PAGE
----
Having a house, for instance, means having privacy. Having privacy, in turn, means having opportunity to act without interference: to eat, sleep, relieve ourselves. It lets us pray and create. Our relationships, by and large, are nurtured in private.

That is what a door does. It marks space behind which we can be safely vulnerable. Since vulnerability is our default state as human beings, home becomes as fundamental as breathing. These dynamics are reflected in art – the making of it requires conditions that resemble home. It is where we feel most able to be ourselves. It is the site of our longing and struggle.

Both art and home also carry an invitation. The door becomes a gateway rather than a barrier, framing a potentially transformative encounter. We understand this every time we are moved by a piece of art, music, literature, film and dance. It is the sensation of being let in, or of recognising something familiar in the way something has been arranged. Sometimes we just happen to have the same 'furniture' as someone else.

In a society where there are fewer and fewer places left where we are let in without some sort of credential – a paid ticket, a credit card, some form of identification, or a pre-booked appointment – it is important to hold on to the idea that our humanity requires no validation. That not all our encounters have to be transactional.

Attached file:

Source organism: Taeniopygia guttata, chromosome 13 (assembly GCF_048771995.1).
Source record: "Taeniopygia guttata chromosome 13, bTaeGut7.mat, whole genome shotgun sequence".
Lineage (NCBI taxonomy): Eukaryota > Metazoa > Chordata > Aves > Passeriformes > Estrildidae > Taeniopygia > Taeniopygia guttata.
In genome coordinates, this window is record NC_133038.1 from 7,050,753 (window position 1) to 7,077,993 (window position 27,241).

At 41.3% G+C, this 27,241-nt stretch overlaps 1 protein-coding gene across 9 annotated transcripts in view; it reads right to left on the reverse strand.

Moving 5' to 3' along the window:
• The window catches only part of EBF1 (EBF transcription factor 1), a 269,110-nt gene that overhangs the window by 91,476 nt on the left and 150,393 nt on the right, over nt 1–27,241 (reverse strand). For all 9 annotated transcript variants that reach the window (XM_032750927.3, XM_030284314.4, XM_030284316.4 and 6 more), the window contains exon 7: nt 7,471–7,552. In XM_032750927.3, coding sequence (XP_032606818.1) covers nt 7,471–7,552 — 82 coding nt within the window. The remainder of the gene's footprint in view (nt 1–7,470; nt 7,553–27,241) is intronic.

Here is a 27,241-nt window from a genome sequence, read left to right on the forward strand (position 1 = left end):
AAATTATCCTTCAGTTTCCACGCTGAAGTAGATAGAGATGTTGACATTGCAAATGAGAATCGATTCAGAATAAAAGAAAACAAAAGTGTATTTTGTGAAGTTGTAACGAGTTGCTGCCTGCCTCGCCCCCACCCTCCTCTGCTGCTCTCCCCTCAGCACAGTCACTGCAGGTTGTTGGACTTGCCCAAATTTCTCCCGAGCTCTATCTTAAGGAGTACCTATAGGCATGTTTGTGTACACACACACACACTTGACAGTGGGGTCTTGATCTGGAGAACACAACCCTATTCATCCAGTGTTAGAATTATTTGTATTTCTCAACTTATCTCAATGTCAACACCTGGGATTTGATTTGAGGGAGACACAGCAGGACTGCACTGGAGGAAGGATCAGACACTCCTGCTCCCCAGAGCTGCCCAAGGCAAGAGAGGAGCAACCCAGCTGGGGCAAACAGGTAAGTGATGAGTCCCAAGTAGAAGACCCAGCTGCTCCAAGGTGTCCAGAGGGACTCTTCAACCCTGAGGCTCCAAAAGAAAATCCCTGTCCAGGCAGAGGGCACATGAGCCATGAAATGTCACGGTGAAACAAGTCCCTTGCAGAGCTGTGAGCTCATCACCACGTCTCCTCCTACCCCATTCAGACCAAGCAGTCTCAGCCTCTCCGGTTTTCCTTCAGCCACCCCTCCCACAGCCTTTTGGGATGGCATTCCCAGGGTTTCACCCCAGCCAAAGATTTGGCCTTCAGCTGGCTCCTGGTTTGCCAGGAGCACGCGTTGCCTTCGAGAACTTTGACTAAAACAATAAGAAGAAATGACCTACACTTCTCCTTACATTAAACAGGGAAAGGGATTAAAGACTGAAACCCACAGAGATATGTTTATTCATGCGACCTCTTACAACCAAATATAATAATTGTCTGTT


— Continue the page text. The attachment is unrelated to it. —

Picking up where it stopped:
The open house is in fact one of the oldest models of human value, carried from ancient civilisations into the medieval age. Hospitality was both the norm and a sacred duty, breaches of which were divinely punished. In Greek mythology, gods would disguise themselves as ordinary travelers to test humans.

It is a value borne out of recognising interdependence: an obligation to extend hospitality to others, as we may ourselves be in such need another day. But it also points to our fundamental human frailty. We are all travelers, who sometimes look to an open door as night falls.

Past that door, both the host and the guest become vulnerable, as proximity holds potential for harm as well as good. Hospitality – like art – thus offers a radically more hopeful narrative about ourselves. It rests on mutual honesty and tenderness.

Victoria is emerging carefully from months of a tough lockdown. It is a good time to reconsider the ways we think about home, and the values that can be drawn from the 'open house' as practice.

Who are we not seeing in our own spaces? Where have we kept doors closed, or installed unreasonable hurdles? How do we treat people after we let them in? Or, to bring it back to art, how much longer will we keep ourselves from seeing other strokes, palettes, and dimensions?  

These are important questions to ask in a country that continues to lock out First Nations and seaborne refugees, and fails to address the barriers of racism, poverty, and inequality. Open house? Whose house?

Wyndham Art Gallery